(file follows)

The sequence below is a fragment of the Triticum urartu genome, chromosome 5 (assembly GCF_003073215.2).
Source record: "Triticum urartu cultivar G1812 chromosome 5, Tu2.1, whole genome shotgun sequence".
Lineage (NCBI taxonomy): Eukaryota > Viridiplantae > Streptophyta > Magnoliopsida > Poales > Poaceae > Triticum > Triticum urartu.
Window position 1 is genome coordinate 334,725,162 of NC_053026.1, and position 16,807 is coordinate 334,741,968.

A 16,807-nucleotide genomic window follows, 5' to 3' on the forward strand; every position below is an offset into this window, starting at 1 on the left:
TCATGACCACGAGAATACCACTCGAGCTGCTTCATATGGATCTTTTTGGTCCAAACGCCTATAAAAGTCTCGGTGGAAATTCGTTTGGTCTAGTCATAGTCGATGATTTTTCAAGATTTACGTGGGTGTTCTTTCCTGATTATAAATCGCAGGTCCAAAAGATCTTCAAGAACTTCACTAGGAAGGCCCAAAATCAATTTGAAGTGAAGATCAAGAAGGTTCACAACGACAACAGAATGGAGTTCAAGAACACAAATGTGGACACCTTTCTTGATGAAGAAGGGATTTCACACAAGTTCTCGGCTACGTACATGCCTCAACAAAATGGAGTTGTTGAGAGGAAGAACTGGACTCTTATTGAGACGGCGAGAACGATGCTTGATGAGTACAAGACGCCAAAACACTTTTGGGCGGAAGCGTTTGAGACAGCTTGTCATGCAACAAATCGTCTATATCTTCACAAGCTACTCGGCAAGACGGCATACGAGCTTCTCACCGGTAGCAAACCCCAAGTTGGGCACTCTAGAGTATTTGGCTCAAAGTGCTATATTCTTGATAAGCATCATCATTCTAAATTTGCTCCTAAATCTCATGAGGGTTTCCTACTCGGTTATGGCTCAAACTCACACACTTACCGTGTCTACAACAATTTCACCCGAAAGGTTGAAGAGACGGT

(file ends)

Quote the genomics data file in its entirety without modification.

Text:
The sequence below is a fragment of the Triticum urartu genome, chromosome 5 (assembly GCF_003073215.2).
Source record: "Triticum urartu cultivar G1812 chromosome 5, Tu2.1, whole genome shotgun sequence".
Lineage (NCBI taxonomy): Eukaryota > Viridiplantae > Streptophyta > Magnoliopsida > Poales > Poaceae > Triticum > Triticum urartu.
Window position 1 is genome coordinate 334,725,162 of NC_053026.1, and position 16,807 is coordinate 334,741,968.

A 16,807-nucleotide genomic window follows, 5' to 3' on the forward strand; every position below is an offset into this window, starting at 1 on the left:
TCATGACCACGAGAATACCACTCGAGCTGCTTCATATGGATCTTTTTGGTCCAAACGCCTATAAAAGTCTCGGTGGAAATTCGTTTGGTCTAGTCATAGTCGATGATTTTTCAAGATTTACGTGGGTGTTCTTTCCTGATTATAAATCGCAGGTCCAAAAGATCTTCAAGAACTTCACTAGGAAGGCCCAAAATCAATTTGAAGTGAAGATCAAGAAGGTTCACAACGACAACAGAATGGAGTTCAAGAACACAAATGTGGACACCTTTCTTGATGAAGAAGGGATTTCACACAAGTTCTCGGCTACGTACATGCCTCAACAAAATGGAGTTGTTGAGAGGAAGAACTGGACTCTTATTGAGACGGCGAGAACGATGCTTGATGAGTACAAGACGCCAAAACACTTTTGGGCGGAAGCGTTTGAGACAGCTTGTCATGCAACAAATCGTCTATATCTTCACAAGCTACTCGGCAAGACGGCATACGAGCTTCTCACCGGTAGCAAACCCCAAGTTGGGCACTCTAGAGTATTTGGCTCAAAGTGCTATATTCTTGATAAGCATCATCATTCTAAATTTGCTCCTAAATCTCATGAGGGTTTCCTACTCGGTTATGGCTCAAACTCACACACTTACCGTGTCTACAACAATTTCACCCGAAAGGTTGAAGAGACGGT